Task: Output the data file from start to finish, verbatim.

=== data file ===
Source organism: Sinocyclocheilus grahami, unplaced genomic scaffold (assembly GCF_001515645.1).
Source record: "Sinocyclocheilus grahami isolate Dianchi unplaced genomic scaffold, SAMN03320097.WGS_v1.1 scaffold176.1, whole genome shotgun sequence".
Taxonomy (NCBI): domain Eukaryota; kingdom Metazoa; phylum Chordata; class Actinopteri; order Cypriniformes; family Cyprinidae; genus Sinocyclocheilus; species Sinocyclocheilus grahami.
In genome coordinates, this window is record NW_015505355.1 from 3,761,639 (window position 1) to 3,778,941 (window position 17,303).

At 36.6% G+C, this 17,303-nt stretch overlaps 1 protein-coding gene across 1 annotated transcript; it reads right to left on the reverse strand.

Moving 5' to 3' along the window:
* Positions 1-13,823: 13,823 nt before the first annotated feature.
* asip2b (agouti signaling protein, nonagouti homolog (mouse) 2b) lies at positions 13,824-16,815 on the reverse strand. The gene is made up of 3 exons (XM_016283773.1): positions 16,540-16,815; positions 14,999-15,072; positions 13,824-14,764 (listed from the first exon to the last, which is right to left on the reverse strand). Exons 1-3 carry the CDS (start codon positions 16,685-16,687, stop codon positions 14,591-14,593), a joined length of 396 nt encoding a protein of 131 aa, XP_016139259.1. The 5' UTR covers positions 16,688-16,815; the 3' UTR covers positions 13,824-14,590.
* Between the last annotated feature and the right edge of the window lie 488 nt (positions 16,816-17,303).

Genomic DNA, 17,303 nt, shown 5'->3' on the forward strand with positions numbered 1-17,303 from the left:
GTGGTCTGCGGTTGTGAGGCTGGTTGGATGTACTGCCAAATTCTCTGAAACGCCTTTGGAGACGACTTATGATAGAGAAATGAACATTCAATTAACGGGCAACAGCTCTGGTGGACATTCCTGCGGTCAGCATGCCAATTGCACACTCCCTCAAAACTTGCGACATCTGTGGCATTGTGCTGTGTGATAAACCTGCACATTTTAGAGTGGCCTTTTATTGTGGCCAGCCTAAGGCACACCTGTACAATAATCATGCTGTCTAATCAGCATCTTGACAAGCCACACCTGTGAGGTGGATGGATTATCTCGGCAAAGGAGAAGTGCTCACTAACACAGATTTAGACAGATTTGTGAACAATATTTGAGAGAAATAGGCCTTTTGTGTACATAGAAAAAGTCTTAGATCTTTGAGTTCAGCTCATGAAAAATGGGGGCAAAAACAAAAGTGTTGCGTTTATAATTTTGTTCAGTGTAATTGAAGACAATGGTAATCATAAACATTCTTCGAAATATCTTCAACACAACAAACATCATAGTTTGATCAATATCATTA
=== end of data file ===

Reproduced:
Source organism: Sinocyclocheilus grahami, unplaced genomic scaffold (assembly GCF_001515645.1).
Source record: "Sinocyclocheilus grahami isolate Dianchi unplaced genomic scaffold, SAMN03320097.WGS_v1.1 scaffold176.1, whole genome shotgun sequence".
Taxonomy (NCBI): domain Eukaryota; kingdom Metazoa; phylum Chordata; class Actinopteri; order Cypriniformes; family Cyprinidae; genus Sinocyclocheilus; species Sinocyclocheilus grahami.
In genome coordinates, this window is record NW_015505355.1 from 3,761,639 (window position 1) to 3,778,941 (window position 17,303).

At 36.6% G+C, this 17,303-nt stretch overlaps 1 protein-coding gene across 1 annotated transcript; it reads right to left on the reverse strand.

Moving 5' to 3' along the window:
* Positions 1-13,823: 13,823 nt before the first annotated feature.
* asip2b (agouti signaling protein, nonagouti homolog (mouse) 2b) lies at positions 13,824-16,815 on the reverse strand. The gene is made up of 3 exons (XM_016283773.1): positions 16,540-16,815; positions 14,999-15,072; positions 13,824-14,764 (listed from the first exon to the last, which is right to left on the reverse strand). Exons 1-3 carry the CDS (start codon positions 16,685-16,687, stop codon positions 14,591-14,593), a joined length of 396 nt encoding a protein of 131 aa, XP_016139259.1. The 5' UTR covers positions 16,688-16,815; the 3' UTR covers positions 13,824-14,590.
* Between the last annotated feature and the right edge of the window lie 488 nt (positions 16,816-17,303).

Genomic DNA, 17,303 nt, shown 5'->3' on the forward strand with positions numbered 1-17,303 from the left:
GTGGTCTGCGGTTGTGAGGCTGGTTGGATGTACTGCCAAATTCTCTGAAACGCCTTTGGAGACGACTTATGATAGAGAAATGAACATTCAATTAACGGGCAACAGCTCTGGTGGACATTCCTGCGGTCAGCATGCCAATTGCACACTCCCTCAAAACTTGCGACATCTGTGGCATTGTGCTGTGTGATAAACCTGCACATTTTAGAGTGGCCTTTTATTGTGGCCAGCCTAAGGCACACCTGTACAATAATCATGCTGTCTAATCAGCATCTTGACAAGCCACACCTGTGAGGTGGATGGATTATCTCGGCAAAGGAGAAGTGCTCACTAACACAGATTTAGACAGATTTGTGAACAATATTTGAGAGAAATAGGCCTTTTGTGTACATAGAAAAAGTCTTAGATCTTTGAGTTCAGCTCATGAAAAATGGGGGCAAAAACAAAAGTGTTGCGTTTATAATTTTGTTCAGTGTAATTGAAGACAATGGTAATCATAAACATTCTTCGAAATATCTTCAACACAACAAACATCATAGTTTGATCAATATCATTA